MODESTO -- When Andrew Bolt designed and installed landscaping at his Modesto home, he also had workers put in an irrigation system that automatically waters the lawn, flowers, groundcover and bedding plants in the front and back yard gardens.
But instead of going to a timer control panel to punch in which days of the week he wants the garden watered -- along with the time of day it should be done and for how many minutes -- Bolt heads to his trusty laptop computer.
With it, he logs onto a Web site, enters his account information and, with a few keystrokes, programs his irrigation system.
One of the perks of his system, manufactured by ET Water Systems, is that Bolt can change or modify his home's watering schedule from anywhere in the world, as long as he has Internet access. And if he doesn't make the adjustment himself, the system will do it for him.
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So if Bolt and his family are out of town and an unexpected heat wave hits the Modesto area, he doesn't have to worry about coming home to a heat-ravaged garden.
Welcome to the world of "smart-water" control systems.
Smart-watering systems, also known as self-adjusting irrigation systems, combine horticultural science and Web technology to automate watering schedules.
Water gets applied to the landscape based on local weather conditions and specific factors such as plant and soil types, land slope, the amount of sun and shade the area receives, and sprinkler type, from drip irrigation to sprays.
The system determines how much water to use based on user-supplied information and data it receives from a nearby weather station. Weather stations monitor an area's climate and rainfall.
Traditional sprinkler timers require manual adjustments when the weather changes.
For example, when the weather cools and the garden requires less water, the user must program the traditional timer to water on fewer days and for shorter periods.
Smart controller products such as the ones manufactured by ET Water "know" when it's raining outside and will automatically not dispense any water.
Global climate changes, increasing water rates, community restrictions on water use and drought concerns are prompting more people to take a hard look at their consumption with an eye toward conservation.
In June, Gov. Arnold Schwarzenegger proclaimed a statewide drought after two years of below-average rainfall, low snowmelt runoff and the largest court-ordered restrictions on water transfers in state history.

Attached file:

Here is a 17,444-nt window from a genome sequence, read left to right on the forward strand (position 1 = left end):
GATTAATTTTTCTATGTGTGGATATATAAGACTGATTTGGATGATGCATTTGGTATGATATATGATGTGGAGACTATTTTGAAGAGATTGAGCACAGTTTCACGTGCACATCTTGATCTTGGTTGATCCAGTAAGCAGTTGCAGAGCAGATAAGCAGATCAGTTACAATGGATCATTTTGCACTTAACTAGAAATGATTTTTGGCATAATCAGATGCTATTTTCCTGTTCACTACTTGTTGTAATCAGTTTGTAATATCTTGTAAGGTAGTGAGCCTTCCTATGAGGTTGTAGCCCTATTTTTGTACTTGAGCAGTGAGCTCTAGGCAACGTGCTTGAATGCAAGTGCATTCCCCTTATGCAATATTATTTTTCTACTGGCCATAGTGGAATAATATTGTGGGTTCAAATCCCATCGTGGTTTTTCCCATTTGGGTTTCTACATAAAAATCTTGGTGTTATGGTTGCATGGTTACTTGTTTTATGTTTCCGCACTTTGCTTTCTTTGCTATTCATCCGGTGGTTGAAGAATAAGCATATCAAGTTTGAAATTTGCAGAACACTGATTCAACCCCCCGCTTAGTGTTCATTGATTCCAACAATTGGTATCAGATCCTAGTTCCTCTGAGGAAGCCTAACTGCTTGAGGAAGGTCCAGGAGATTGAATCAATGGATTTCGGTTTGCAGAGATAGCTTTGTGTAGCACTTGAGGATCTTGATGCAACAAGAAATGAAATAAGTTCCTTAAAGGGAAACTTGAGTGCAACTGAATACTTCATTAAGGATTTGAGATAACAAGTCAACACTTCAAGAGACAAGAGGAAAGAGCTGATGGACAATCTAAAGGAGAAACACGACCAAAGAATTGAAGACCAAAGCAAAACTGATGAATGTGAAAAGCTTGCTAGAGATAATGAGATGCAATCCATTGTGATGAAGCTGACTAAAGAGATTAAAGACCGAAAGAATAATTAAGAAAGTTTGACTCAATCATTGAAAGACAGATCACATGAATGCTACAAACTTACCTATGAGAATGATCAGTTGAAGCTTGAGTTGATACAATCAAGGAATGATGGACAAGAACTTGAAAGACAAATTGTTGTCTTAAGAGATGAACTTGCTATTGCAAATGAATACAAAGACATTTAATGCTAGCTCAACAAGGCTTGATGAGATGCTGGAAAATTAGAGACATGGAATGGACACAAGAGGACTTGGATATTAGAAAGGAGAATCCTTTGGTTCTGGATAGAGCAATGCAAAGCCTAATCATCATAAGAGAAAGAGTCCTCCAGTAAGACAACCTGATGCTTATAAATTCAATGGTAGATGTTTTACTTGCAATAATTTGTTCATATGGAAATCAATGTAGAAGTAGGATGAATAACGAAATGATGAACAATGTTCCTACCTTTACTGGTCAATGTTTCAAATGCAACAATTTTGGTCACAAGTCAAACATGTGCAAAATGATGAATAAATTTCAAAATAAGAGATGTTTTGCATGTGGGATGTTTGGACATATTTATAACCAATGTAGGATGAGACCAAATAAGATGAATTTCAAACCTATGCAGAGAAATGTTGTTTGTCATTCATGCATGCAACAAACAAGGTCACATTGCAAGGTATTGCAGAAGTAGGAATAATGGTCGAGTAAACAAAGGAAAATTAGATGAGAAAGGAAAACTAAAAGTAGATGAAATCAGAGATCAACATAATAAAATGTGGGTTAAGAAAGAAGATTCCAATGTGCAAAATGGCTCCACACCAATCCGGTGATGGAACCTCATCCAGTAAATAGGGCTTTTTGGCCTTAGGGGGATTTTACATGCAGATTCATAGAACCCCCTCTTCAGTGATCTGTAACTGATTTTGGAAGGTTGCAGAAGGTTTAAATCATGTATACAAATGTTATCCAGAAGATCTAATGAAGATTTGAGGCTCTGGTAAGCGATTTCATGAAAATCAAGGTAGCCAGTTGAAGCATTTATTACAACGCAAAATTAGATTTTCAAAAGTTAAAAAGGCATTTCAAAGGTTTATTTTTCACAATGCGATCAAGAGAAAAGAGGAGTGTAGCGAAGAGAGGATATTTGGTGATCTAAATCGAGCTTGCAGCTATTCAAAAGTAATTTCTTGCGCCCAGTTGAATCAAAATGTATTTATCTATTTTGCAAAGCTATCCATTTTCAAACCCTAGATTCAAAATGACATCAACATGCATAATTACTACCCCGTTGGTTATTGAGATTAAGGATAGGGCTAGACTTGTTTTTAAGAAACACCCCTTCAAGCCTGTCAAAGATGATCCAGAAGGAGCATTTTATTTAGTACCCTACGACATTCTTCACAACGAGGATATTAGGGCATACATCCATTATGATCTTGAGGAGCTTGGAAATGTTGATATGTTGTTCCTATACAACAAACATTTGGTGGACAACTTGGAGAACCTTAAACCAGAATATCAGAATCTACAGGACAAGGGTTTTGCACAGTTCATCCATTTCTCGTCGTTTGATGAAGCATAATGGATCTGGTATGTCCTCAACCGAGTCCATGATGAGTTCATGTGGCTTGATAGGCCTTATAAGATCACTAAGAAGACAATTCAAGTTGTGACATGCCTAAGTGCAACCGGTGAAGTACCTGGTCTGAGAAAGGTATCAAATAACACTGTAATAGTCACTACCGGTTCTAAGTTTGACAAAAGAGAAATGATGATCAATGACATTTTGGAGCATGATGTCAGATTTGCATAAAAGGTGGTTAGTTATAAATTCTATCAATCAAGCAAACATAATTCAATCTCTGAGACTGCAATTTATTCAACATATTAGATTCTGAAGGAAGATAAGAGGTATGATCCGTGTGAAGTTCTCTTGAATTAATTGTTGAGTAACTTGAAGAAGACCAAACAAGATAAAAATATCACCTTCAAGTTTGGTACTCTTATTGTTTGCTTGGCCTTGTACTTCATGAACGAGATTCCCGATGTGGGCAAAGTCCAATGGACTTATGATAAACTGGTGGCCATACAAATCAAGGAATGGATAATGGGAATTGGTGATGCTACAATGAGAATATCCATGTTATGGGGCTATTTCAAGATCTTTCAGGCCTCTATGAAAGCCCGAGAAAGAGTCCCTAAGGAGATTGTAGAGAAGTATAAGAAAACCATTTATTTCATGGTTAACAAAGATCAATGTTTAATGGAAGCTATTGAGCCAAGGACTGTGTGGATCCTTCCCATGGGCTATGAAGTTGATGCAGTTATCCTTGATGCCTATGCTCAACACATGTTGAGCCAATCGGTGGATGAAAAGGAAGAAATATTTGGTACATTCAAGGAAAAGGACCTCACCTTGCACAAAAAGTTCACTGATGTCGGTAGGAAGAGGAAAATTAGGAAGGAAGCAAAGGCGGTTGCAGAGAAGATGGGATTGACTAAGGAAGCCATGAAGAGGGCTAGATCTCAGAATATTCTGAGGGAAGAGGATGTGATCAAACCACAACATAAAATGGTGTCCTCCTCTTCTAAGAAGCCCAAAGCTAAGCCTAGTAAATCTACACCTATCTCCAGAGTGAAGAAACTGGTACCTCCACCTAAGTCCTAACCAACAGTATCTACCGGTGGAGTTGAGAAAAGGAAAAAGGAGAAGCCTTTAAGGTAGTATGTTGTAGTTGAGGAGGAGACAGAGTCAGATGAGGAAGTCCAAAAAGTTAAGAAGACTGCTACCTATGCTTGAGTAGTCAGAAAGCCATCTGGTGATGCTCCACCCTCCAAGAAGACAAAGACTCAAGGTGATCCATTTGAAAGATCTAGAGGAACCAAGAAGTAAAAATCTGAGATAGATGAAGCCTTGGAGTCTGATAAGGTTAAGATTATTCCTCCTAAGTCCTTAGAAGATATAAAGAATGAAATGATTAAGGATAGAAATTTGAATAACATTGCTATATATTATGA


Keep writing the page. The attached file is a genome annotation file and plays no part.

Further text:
State officials added that the drought outlook for 2009 could worsen if California experiences yet another dry winter.
Some communities and water utility companies already have implemented restrictions as a result. The East Bay Municipal Utility District, which serves parts of Alameda and Contra Costa counties, wants single-family residential homes to cut overall water use by 19 percent and irrigation use by 30 percent.
Officials in several Ventura County communities said that despite their pleas for residents to conserve water, usage has increased.
While city dwellers in Merced, Stanislaus and San Joaquin counties are not yet facing major water restrictions, officials are encouraging residents to practice water conservation.
According to information from the U.S. Environmental Protection Agency's WaterSense program and the Irrigation Association, landscape irrigation is the biggest source of household water consumption, accounting for as much as 50 percent.
Most people water their plants too much, said Bolt, a professionally trained landscape designer. In addition to being wasteful, it's not good for the plants.
At his home, Bolt landscaped much of his garden with drought-tolerant plants in addition to installing a smart irrigation system to curb water use.
His ET Water control panel is attached to a wall in his backyard garden. It uses data from the weather station closest to his home. Any adjustments he needs to make are done via computer.
Purchasing and installing a smart water system isn't cheap. A control like the one Bolt has costs about $500, with installation at more than $2,000. He also pays a monthly Web service fee that ranges from $6 to $16.
Because of those upfront costs, smart water systems at this point are being used mostly by entities with high water usage, such as large commercial properties, homeowner associations, schools and parks. But proponents of the systems say they pay for themselves after three or four years because less water is used.
Bolt says he's cut water use at his home by about 30 percent. And he doesn't have to think about setting irrigation timers when the weather changes.
The system also allows him to input information based on Modesto's watering schedule. For example, Bolt is allowed to water on Tuesdays, Thursdays and Saturdays, according to the city's residential watering schedule. To ensure he follows the rules, he can inform the system not to water on the other days of the week.
Also, if he's planning a backyard barbecue or other outdoor event, he can use his computer to tell the system not to water on a specific date well in advance.
"So you can avoid any surprises," he said.